Opinion: Money's not the problem for Europe's semiconductor rebuild : Page 4 of 4

December 09, 2020 // By Peter Clarke
Opinion: Money's not the problem for Europe's semiconductor rebuild
Is €145 billion (about US$175 billion) enough to recreate a continental semiconductor ecosystem that can make leading-edge (2nm?) processors by 2025? Politicians from 17 countries in Europe think it is and also that spending the money in this way is a vital strategy.

As I have argued before, legislation is far cheaper and far more effective at achieving change than funded R&D and manufacturing subsidy.

For example if you pass a law that says all lighting on sale in the Europe Union must be diffused in the Europe Union, you would quickly have wafer fabs sited in the Europe Union churning out LEDs. And around those wafer fabs a semiconductor ecosystem would develop.

If you passed a law that mandated AI datasets must be developed in Europe and AI chip training done in Europe for all European machine learning applications, you could quickly develop European excellence in AI. And if there were no inward investors from off-continent you would at least have ensured some level of local competence or self-sufficiency in a strategically important form of computation.

Whether such legislation is in breach of World Trade Organization agreements, and whether European politicians care in the post-Covid era, is for others to decide. But this illustrates how setting the climate is more significant and cost-efficient than trying to fund the detail.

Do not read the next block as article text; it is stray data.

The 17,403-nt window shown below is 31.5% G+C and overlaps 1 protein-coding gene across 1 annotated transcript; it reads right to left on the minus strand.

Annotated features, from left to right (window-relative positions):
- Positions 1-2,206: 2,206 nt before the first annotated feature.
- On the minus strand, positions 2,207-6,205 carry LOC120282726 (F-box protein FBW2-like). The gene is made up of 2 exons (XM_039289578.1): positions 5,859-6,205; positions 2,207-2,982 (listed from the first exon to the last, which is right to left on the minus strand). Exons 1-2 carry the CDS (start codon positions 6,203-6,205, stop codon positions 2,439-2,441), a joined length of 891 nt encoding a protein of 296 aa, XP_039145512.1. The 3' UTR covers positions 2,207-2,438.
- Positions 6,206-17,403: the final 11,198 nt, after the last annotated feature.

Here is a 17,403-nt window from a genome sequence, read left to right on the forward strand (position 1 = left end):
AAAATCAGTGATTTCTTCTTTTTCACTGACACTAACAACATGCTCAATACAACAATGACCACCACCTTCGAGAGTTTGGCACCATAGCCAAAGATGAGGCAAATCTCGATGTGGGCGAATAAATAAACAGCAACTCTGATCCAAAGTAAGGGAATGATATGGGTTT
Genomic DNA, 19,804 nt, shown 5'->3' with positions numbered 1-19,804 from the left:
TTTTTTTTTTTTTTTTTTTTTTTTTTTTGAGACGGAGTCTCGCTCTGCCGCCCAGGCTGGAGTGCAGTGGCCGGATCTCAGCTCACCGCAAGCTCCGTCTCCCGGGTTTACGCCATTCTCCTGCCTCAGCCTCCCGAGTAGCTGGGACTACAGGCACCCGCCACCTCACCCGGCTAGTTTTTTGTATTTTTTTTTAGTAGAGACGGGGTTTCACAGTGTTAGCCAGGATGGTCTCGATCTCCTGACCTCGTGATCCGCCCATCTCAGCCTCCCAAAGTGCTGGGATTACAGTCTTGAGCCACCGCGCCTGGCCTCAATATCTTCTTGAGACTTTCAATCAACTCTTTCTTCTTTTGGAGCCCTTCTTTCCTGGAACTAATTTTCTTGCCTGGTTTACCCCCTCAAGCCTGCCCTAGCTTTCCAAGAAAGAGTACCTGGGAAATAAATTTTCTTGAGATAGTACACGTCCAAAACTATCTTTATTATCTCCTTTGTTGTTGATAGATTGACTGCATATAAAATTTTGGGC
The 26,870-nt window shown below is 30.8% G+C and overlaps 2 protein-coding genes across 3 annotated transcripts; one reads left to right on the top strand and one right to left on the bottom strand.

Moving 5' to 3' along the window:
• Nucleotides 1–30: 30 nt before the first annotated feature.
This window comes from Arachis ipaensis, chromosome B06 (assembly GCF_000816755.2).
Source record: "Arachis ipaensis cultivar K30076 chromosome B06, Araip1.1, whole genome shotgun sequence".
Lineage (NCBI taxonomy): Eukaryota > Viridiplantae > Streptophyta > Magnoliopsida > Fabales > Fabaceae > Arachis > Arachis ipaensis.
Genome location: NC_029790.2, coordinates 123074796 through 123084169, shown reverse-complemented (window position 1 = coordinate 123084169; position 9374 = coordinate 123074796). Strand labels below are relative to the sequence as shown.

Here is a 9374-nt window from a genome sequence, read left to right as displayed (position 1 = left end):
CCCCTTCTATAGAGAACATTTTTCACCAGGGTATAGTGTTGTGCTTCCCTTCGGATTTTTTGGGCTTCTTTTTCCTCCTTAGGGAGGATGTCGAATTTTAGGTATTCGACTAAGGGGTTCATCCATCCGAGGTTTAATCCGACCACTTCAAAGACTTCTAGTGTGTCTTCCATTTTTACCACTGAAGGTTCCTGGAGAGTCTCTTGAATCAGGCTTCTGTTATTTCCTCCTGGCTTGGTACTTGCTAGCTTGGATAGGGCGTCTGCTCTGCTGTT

And legislation can be crafted in various ways. It can be more nuanced and yet have tremendous impact. The creation of the Groupe Special Mobile (GSM) standard for cellular communications did far more to generate European wealth than any amount of technical funding could have done. Although I am sure grants and incentives were also handed out to help create that achievement. GSM and the arrival of the cell phone paid hundreds of thousands of engineers' and executives' salaries for a couple of decades.

In conclusion, European politicians have identified a strategic issue and there is an enduring political will to do something about it. But politicians are mainly skilled in shuffling papers and spending tax payers' money. If there is no change in the economic and/or legal landscape there will be no reason for the primary and smaller European chip companies to change what they are doing.

There needs to be bolder political thinking to reverse decades of decline. There needs to be entrepreneurial involvement from the chip companies. There needs to be decades of steady effort.

Related links and articles:

US government reinforces Huawei chip embargo

IPCEI fails to address European dithering

CHIPS for America Act promises $22.8 billion in aid  

Second piece of US legislation earmarks $25 billion for domestic chip making

European Commission repeats call for "Airbus of chips"

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